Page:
The gentlewoman from New York is correct. This bill was up for a vote yesterday on the suspension calendar. Under House rules it requires a two-thirds vote to be passed. It garnered 240 votes, shy of two-thirds, but a clear majority, with 19 Democrats also believing that it was important to enforce trade agreements with China. It was our mistake, apparently, to believe that there would be even broader bipartisan support, to believe that there would be more than 19 Democrats who would want to enforce our trade agreements with China. So it is back today where it requires a majority vote to pass. So for the second day, we will have an opportunity to devote the time and resources to debate the need for our country to enforce trade agreements with China; to keep our commitments that have been negotiated and passed in the Congress; to make sure that the resources are in the Department of Commerce and the resources are in the ITC, the International Trade Commission, and the resources are in the Trade Representative's Office to make sure that we are monitoring the compliance of the Chinese Government with preexisting laws, with preexisting trade agreements so that our manufacturers, our employers, our jobs in America do not suffer. That is why we are back here today.

I am happy to yield, Mr. Speaker, 5 minutes to the gentleman from Indiana (Mr. Souder), another leader on this issue.

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Mr. PUTNAM. Mr. Speaker, I yield myself such time as I may consume.

The gentleman on the other side of the aisle, for whom I have a great deal of respect, from New Jersey represents a major industrial State, lots of manufacturers. I would just say that this is clearly a bill that is more than a fig leaf. Application of U.S. countervailing duty law to exports from nonmarket economies is more than an empty gesture: $6 million per year in additional money to USTR beyond the President's request, up to $45 million and earmarked for the General Counsel, Office of Monitoring and Compliance; the suspension for 3 years of bonding authority; increased teeth, increased enforcement, increased compliance to make the Chinese follow the law and agreements that we have already signed and agreed to.

Mr. Speaker, I yield 3 1/2 minutes to the gentleman from Pennsylvania (Mr. English), the sponsor of this legislation, and someone who has worked for years very diligently on all the issues relating to China.

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Mr. PUTNAM. Mr. Speaker, I yield myself such time as I may consume.

Mr. Speaker, this is a huge week for the Congress, a big week for the House of Representatives. We are passing out major postal reform for the first time in years, a highway bill that has been in the making for over 2 Congresses now, an energy conference report that has also been in the making for over 2 Congresses now; the opportunity to have at least one and perhaps as many as three appropriations conference reports behind us as we enter the August district work period; and a Central American Free Trade Agreement, as well as a bill that gets tough with China, that finally holds our administration's feet and the feet of, either party's feet to the fire, and requires that they monitor and enforce the existing trade agreements that have been enacted by this Congress.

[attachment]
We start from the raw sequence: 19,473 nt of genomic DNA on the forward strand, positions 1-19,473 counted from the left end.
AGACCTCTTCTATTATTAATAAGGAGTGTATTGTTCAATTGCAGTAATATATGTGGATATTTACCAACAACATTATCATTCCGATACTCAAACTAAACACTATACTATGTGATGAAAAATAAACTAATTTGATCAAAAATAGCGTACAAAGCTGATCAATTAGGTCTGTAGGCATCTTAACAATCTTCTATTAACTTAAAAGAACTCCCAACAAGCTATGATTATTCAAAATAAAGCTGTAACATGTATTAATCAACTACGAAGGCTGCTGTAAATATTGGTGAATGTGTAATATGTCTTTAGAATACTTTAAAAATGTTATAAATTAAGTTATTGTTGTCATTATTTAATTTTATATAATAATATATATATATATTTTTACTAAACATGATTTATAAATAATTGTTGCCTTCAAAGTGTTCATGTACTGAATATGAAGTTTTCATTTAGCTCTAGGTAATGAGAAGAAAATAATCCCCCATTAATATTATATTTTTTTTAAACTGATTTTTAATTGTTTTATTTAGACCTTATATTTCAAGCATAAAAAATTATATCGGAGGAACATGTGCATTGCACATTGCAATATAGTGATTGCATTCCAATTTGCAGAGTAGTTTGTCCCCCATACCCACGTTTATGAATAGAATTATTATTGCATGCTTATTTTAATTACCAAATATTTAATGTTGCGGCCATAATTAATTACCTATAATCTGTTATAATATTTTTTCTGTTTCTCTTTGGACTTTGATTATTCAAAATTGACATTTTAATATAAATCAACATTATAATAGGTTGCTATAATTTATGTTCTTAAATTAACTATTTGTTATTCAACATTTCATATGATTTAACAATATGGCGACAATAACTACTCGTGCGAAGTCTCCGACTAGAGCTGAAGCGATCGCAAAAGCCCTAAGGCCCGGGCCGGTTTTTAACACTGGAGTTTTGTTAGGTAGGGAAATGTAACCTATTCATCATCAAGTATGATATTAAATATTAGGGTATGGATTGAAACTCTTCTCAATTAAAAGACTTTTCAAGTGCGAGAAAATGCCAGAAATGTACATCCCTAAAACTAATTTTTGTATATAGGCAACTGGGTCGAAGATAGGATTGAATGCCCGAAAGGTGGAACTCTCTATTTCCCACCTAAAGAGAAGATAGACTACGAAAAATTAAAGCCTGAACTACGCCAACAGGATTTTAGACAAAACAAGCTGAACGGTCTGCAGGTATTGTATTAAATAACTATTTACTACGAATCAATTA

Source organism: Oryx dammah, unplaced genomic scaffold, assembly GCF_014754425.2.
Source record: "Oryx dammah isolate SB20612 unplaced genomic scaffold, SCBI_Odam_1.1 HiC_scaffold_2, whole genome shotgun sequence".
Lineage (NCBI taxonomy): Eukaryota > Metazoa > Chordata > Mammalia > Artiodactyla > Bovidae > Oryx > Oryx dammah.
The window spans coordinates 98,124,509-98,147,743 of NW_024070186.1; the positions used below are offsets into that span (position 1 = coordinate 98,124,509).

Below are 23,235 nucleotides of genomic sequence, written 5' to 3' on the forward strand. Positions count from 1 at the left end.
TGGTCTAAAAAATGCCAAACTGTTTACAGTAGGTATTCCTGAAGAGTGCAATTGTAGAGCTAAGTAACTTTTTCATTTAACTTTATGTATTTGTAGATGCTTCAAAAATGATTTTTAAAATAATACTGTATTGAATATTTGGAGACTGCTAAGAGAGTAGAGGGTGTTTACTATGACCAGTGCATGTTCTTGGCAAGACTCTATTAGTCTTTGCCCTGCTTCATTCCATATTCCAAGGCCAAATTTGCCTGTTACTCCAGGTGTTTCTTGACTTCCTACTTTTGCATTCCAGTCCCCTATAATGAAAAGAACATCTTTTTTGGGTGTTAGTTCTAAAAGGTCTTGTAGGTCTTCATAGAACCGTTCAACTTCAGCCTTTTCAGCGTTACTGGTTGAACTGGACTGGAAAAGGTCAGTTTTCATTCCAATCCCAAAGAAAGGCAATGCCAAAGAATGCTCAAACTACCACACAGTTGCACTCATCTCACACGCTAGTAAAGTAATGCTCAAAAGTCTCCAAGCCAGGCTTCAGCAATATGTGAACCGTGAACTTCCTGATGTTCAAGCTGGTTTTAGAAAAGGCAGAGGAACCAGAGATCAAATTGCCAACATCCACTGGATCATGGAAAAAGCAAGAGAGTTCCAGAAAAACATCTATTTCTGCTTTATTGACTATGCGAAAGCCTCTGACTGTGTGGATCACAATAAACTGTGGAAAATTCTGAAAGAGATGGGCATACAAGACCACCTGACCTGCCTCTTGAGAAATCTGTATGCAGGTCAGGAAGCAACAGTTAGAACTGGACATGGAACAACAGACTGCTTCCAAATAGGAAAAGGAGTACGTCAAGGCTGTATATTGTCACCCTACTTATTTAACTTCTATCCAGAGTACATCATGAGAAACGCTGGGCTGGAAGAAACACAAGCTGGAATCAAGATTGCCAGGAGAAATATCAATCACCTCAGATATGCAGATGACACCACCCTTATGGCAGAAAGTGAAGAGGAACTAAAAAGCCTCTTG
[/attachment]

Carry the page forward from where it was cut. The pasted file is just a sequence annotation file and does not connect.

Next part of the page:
This bill has been called a smoke screen, it has been called a fig leaf, it has been called a number of demeaning terms. But at the end of the day, this is a real worthwhile enforcement tool that gives Members the opportunity to show the folks back home where they are on fair level trade with China.

The application of U.S. countervailing duty law on nonmarket economies is not an empty gesture.

A system of comprehensive monitoring of Chinese compliance with their trade obligations on intellectual property rights; market access for our American goods, services, and agriculture; an accounting of the Chinese subsidies; increased transparency so that we know what the government ownership is, we know what they are subsidizing, we know how much. Those are more than fig leaves, Mr. Speaker.

It requires reporting by Treasury to define the currency manipulation and to analyze the effect of what the Chinese did with their new exchange rate mechanism this week. That is not a smoke screen.

A $6 million a year increase above the President's request, up to almost $45 million a year for the general counsel and an office of monitoring and compliance. That is not an empty promise. That is a real meaningful resource to improve our ability to track the Chinese subsidy and the potential manipulation of the global marketplace that is out of compliance with our trade agreements.

The suspension for 3 years of the availability of bonds for new shippers in antidumping cases. Meaningful, meaningful reform. And funding for the ITC and an ITC report on the sensitivity of U.S. trade and jobs to the currency policy, something that on a bipartisan basis we have heard a great deal of angst about from Members of Congress. That is a reflection of what is going on in the countryside that there are genuine fears out there about currency manipulation. This bill gives us an opportunity to get our arms around how extensive that is and what effect the reforms and the step forward the Chinese Government made this week will have on our economy and our employment base.

This is an outstanding bill, Mr. Speaker. We have debated it now, this is the second day, first on the suspension calendar, admittedly with the belief that it would garner two-thirds support from this Chamber in the belief that everyone would share in the need to crack down on Chinese abuse of trade agreements, that everyone would agree that we need to put as many tools in the tool kit as possible to enforce and monitor their compliance, to bring about that transparency so that the world community can see what is going on, can see where there are distortions, can see where there is manipulation; and now it is back today for a straight up-or-down vote.

Yesterday, it got 240 votes. Today, I hope it gets even more. Yesterday there were 19 Democrats who supported it. There were five Republicans who opposed it. It is a bipartisan effort, bipartisan angst, bipartisan support. I urge the Members to pass the rule and the underlying bill.